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I have been preaching this to people for a while and most have had great results.

My old man said they used to do this ON CAR back in the 60's and 70's, maybe into the 80's.
In automotive school in the early 90s, we played with that OnCar set up. Maybe seen it once or twice in the real world.

In my current shop(Nissan dealer) our balancer has that option for road force, its hardly used but works for "heavy" tires from lifted titans and frontiers. Not too many consumers even know of this option.

In real life when a wheel gets road forced bal, a steamroller comes down while its spinning on the balancer to simulate the road, it sounds and looks horrible when the roller is pushing against the tire/wheel! Haha.
 

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As mentioned in your build thread. They do not make these for JK's. Clearance issues iirc :(
Well just one more reason to sell the JK and get a TJ! :D I guess they work if you want to run a spacer, I not a fan of that though.
 

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Discussion Starter #20 (Edited)
As mentioned in your build thread. They do not make these for JK's. Clearance issues iirc :(
Well just one more reason to sell the JK and get a TJ! :D I guess they work if you want to run a spacer, I not a fan of that though.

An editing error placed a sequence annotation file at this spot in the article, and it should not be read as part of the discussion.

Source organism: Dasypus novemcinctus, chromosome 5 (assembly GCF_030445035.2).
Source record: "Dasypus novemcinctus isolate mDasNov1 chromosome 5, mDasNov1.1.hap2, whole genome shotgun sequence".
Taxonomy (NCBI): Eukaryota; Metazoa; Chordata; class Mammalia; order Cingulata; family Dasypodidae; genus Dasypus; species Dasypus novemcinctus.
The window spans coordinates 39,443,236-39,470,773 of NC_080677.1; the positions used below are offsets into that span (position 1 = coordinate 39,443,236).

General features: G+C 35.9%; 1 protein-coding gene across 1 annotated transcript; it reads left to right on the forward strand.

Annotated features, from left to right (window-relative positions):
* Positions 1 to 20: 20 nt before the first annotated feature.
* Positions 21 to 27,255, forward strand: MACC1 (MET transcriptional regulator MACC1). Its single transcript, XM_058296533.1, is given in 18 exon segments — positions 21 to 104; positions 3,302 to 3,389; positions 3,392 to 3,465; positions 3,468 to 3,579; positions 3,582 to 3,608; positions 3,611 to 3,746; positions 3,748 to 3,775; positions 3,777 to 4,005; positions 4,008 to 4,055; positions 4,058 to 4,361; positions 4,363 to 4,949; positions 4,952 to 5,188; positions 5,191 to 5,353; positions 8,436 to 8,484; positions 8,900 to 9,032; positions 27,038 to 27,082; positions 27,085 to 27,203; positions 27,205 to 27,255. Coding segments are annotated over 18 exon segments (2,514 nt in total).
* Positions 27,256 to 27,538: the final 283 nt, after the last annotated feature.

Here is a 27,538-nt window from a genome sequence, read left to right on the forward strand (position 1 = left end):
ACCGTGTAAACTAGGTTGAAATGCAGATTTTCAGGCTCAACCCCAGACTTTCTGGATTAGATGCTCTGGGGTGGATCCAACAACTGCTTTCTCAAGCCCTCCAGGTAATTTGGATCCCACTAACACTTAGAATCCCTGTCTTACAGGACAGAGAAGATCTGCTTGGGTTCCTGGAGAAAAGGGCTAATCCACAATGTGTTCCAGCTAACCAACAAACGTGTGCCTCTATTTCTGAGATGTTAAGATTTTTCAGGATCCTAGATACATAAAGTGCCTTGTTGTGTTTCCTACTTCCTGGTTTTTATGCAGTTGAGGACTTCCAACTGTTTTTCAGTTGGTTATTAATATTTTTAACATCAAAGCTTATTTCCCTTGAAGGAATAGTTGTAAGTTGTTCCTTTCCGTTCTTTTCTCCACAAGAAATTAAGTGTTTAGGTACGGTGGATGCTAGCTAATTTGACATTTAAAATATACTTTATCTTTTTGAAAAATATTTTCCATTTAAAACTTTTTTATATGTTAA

I was not aware that they manufactured Centramatic Balancers. It is good to see that you found something that works on your TJ......:thumb: Prior to my 2013 JKR, I owned a 2003 TJ, but only ran 31s, mounted on Mickey Thompson wheels, so balancing was not a issue. And yes, I really liked my TJ, but it had the weak Dana 35 rear diff, that I never trusted!!!!!

Boy have you ever taken on a challenge, suggesting that Ken get rid of his pride and joy, (with all of his super Mods), along with that mean looking stealth appearance, and for a TJ, no, no, no, that will never happen........:nonono::nonono::nonono:

I just get that feeling that his is a keeper........:D

You have a very nice looking TJ, and I'm sure that it also performs very well, plus you now have your tires/wheels that are in balance, so enjoy your ride.......:thumb: